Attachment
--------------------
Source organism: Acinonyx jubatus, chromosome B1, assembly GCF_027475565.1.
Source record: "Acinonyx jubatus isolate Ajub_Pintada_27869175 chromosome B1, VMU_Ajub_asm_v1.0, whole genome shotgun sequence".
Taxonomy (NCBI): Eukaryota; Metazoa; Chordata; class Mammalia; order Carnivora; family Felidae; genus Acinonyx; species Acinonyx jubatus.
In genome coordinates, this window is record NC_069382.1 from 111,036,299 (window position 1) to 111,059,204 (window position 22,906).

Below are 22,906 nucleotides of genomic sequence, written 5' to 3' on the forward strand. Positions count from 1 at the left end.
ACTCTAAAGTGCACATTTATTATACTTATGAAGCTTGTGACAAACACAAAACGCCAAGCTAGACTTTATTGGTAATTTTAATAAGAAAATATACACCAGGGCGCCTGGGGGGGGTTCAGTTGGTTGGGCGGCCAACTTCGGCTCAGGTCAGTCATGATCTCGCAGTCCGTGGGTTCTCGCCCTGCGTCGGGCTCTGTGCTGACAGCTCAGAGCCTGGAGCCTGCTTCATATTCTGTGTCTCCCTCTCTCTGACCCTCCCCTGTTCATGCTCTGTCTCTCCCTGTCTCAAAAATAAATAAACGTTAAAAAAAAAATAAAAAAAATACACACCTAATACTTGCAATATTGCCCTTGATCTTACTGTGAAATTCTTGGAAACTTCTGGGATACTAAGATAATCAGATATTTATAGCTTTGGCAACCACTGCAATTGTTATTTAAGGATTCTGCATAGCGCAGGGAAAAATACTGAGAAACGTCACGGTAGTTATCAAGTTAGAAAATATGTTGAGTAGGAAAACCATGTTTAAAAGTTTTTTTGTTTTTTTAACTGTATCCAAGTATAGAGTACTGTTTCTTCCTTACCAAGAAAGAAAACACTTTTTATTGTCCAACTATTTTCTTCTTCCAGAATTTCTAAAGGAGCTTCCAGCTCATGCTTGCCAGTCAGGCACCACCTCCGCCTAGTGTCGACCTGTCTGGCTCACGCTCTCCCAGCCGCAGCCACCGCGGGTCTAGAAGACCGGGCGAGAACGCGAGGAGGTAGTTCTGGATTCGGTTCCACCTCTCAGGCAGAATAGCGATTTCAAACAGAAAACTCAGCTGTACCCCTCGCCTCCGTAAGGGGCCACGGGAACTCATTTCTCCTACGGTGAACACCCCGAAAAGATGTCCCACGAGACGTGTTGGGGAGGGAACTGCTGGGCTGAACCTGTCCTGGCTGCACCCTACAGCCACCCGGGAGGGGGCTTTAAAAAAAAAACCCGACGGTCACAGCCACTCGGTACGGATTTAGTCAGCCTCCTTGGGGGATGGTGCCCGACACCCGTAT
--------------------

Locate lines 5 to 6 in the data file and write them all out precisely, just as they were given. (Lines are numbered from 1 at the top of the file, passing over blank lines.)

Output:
Below are 22,906 nucleotides of genomic sequence, written 5' to 3' on the forward strand. Positions count from 1 at the left end.
ACTCTAAAGTGCACATTTATTATACTTATGAAGCTTGTGACAAACACAAAACGCCAAGCTAGACTTTATTGGTAATTTTAATAAGAAAATATACACCAGGGCGCCTGGGGGGGGTTCAGTTGGTTGGGCGGCCAACTTCGGCTCAGGTCAGTCATGATCTCGCAGTCCGTGGGTTCTCGCCCTGCGTCGGGCTCTGTGCTGACAGCTCAGAGCCTGGAGCCTGCTTCATATTCTGTGTCTCCCTCTCTCTGACCCTCCCCTGTTCATGCTCTGTCTCTCCCTGTCTCAAAAATAAATAAACGTTAAAAAAAAAATAAAAAAAATACACACCTAATACTTGCAATATTGCCCTTGATCTTACTGTGAAATTCTTGGAAACTTCTGGGATACTAAGATAATCAGATATTTATAGCTTTGGCAACCACTGCAATTGTTATTTAAGGATTCTGCATAGCGCAGGGAAAAATACTGAGAAACGTCACGGTAGTTATCAAGTTAGAAAATATGTTGAGTAGGAAAACCATGTTTAAAAGTTTTTTTGTTTTTTTAACTGTATCCAAGTATAGAGTACTGTTTCTTCCTTACCAAGAAAGAAAACACTTTTTATTGTCCAACTATTTTCTTCTTCCAGAATTTCTAAAGGAGCTTCCAGCTCATGCTTGCCAGTCAGGCACCACCTCCGCCTAGTGTCGACCTGTCTGGCTCACGCTCTCCCAGCCGCAGCCACCGCGGGTCTAGAAGACCGGGCGAGAACGCGAGGAGGTAGTTCTGGATTCGGTTCCACCTCTCAGGCAGAATAGCGATTTCAAACAGAAAACTCAGCTGTACCCCTCGCCTCCGTAAGGGGCCACGGGAACTCATTTCTCCTACGGTGAACACCCCGAAAAGATGTCCCACGAGACGTGTTGGGGAGGGAACTGCTGGGCTGAACCTGTCCTGGCTGCACCCTACAGCCACCCGGGAGGGGGCTTTAAAAAAAAAACCCGACGGTCACAGCCACTCGGTACGGATTTAGTCAGCCTCCTTGGGGGATGGTGCCCGACACCCGTAT